As an example, in contrast to a predominately client-based or server-based application, a cloud-based application may store copies of data and/or executable program logic at remote server devices, while allowing client devices to download at least some of this data and program logic as needed for execution at the client devices. In some examples, downloaded data and program logic can be tailored to capabilities of specific client devices (e.g., a personal computer, tablet, or mobile phone, or robot) accessing the cloud based application. In addition, dividing application execution and storage between the client and server devices allows more processing to be performed by the server devices taking advantage of server devices processing power and capability, for example.

Cloud-based computing can also refer to distributed computing architectures in which data and program logic for a cloud-based application are shared between one or more client devices and/or server devices on a near real-time basis. Parts of this data and program logic may be dynamically delivered, as needed or otherwise, to various clients accessing the cloud-based application. Details of the architecture may be transparent to users of client devices. Thus, a PC user or robot client device accessing a cloud-based application may not be aware that the PC or robot downloads program logic and/or data from the server devices, or that the PC or robot offloads processing or storage functions to the server devices, for example.

In FIG. 1, a cloud 102 includes a cloud service 104, a cloud platform 106, a cloud infrastructure 108, and a database 110. The cloud 102 may include more or fewer components, and each of the cloud service 104, the cloud platform 106, the cloud infrastructure 108, and the database 110 may comprise multiple elements as well. Thus, one or more of the described functions of the system 100 may be divided up into additional functional or physical components, or combined into fewer functional or physical components. In some further examples, additional functional and/or physical components may be added to the examples illustrated by FIG. 1. Delivery of cloud computing may involve multiple cloud components communicating with each other over application programming interfaces, such as web services and three-tier architectures, for example.

The cloud 102 may represent a networked computer architecture, and in one example, the cloud service 104 represents a queue for handling requests from client devices. The cloud platform 106 may include a frontend of the cloud and may be coupled to the cloud service 104 to perform functions to interact with client devices. The cloud platform 106 may include applications used to access the cloud 102 via a user interface, such as a web browser. The cloud infrastructure 108 may include service application of billing components of the cloud 102, and thus, may interact with the cloud service 104. The database 110 may represent storage capabilities by the cloud 102, and thus, may be accessed by any of the cloud service 104, the cloud platform 106, and/or the cloud infrastructure 108.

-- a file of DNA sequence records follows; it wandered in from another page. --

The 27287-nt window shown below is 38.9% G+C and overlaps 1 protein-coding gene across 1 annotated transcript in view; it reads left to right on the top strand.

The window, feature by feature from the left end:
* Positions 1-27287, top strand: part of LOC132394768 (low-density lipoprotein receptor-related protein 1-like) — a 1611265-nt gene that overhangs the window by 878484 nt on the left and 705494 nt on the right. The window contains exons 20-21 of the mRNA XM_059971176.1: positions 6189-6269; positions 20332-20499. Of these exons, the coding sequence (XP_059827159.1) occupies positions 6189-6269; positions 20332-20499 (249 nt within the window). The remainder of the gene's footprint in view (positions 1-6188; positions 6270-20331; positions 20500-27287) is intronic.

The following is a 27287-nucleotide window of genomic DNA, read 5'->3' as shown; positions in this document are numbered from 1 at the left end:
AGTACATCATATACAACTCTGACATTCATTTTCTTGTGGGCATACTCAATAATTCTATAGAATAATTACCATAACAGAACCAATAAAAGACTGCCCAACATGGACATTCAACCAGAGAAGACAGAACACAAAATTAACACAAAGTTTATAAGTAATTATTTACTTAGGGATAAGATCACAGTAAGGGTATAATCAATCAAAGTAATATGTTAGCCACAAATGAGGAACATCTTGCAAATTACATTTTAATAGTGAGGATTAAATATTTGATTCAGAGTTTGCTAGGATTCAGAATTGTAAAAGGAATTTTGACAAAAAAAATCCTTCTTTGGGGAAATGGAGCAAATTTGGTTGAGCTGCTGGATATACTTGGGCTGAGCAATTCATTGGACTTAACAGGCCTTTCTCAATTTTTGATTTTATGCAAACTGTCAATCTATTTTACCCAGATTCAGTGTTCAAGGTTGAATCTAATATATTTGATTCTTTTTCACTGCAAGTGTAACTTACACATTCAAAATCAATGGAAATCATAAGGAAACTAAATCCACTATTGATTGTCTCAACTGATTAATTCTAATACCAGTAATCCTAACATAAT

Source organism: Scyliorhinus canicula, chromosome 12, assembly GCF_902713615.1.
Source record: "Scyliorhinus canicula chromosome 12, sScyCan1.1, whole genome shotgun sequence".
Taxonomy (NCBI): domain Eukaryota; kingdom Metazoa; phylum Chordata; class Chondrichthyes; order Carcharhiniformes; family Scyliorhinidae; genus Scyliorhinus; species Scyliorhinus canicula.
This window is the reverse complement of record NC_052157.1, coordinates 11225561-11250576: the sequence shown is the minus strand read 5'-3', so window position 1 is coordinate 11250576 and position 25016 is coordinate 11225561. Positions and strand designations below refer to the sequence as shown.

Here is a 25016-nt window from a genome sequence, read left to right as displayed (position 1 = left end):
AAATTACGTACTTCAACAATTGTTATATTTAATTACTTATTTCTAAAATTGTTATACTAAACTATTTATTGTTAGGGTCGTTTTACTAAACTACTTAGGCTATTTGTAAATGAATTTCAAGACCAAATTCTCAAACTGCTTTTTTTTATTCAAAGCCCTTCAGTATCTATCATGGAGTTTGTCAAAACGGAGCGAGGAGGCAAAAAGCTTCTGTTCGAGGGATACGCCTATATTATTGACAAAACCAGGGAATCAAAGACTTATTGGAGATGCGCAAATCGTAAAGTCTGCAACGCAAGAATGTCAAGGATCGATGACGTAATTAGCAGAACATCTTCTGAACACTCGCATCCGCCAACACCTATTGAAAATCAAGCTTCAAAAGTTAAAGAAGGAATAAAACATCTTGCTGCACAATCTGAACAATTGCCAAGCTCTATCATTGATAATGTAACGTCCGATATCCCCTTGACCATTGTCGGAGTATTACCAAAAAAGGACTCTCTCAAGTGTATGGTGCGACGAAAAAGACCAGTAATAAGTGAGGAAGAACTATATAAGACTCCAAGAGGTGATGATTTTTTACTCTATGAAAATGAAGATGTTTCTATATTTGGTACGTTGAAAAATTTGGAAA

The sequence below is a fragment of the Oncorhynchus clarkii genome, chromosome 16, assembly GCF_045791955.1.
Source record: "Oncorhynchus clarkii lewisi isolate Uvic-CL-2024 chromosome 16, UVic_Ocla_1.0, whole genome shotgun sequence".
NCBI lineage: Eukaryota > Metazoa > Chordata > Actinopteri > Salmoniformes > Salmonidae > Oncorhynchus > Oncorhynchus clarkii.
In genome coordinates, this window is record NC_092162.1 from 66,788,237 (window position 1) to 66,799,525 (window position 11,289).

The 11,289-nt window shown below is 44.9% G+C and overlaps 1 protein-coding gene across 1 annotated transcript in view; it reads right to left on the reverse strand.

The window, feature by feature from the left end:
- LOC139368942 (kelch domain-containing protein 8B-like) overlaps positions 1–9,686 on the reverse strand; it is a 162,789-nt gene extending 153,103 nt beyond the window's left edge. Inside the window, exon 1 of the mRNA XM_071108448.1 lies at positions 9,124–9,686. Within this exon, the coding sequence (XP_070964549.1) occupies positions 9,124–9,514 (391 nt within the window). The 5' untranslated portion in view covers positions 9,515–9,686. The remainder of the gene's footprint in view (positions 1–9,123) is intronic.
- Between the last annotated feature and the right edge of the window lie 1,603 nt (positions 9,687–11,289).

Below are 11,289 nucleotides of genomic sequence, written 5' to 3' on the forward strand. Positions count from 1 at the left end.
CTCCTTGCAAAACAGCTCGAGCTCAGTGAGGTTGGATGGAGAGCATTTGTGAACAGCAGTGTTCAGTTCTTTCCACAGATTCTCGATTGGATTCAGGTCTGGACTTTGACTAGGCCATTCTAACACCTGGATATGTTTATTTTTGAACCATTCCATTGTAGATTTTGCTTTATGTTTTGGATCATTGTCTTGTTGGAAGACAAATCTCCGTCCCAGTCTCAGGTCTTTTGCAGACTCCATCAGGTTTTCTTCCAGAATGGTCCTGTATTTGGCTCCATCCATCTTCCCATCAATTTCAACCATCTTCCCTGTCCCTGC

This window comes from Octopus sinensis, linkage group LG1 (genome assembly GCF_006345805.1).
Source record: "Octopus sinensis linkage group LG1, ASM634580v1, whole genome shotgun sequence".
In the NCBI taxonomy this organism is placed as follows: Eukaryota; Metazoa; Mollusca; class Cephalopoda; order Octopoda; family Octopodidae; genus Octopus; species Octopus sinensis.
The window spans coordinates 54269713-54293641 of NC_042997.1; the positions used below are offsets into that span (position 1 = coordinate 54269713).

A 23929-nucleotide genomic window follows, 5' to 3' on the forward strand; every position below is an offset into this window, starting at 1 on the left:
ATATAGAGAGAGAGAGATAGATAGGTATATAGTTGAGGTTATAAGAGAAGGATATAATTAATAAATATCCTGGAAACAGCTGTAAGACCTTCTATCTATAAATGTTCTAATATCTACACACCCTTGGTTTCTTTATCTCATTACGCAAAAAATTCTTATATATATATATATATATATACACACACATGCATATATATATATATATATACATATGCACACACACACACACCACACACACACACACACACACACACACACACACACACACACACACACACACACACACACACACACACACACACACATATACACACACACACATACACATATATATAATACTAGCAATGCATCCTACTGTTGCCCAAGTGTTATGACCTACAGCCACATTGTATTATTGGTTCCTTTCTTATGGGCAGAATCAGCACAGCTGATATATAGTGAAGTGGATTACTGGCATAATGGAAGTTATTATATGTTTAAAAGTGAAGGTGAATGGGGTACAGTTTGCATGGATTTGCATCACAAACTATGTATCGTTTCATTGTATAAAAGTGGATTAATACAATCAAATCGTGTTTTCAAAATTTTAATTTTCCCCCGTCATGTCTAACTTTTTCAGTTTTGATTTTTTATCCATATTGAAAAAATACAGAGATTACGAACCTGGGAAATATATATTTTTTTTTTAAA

The system 100 includes a number of client devices coupled to or configured to be capable of communicating with components of the cloud 102. For example, a computer 112, a mobile device 114, a host 116, and a robot client 118 are shown coupled to the cloud 102. Of course, more or fewer client devices may be coupled to the cloud 102. In addition, different types of client devices may be coupled to the cloud 102. For example, any of the client devices may generally comprise a display system, memory, and a processor.

The computer 112 may be any type of computing device (e.g., PC, laptop computer, etc.), and the mobile device 114 may be any type of mobile computing device (e.g., laptop, mobile telephone, cellular telephone, etc.).

The host 116 may be any type of computing device or transmitter including a laptop computer, a mobile telephone, etc., that is configured to transmit data to the cloud 102.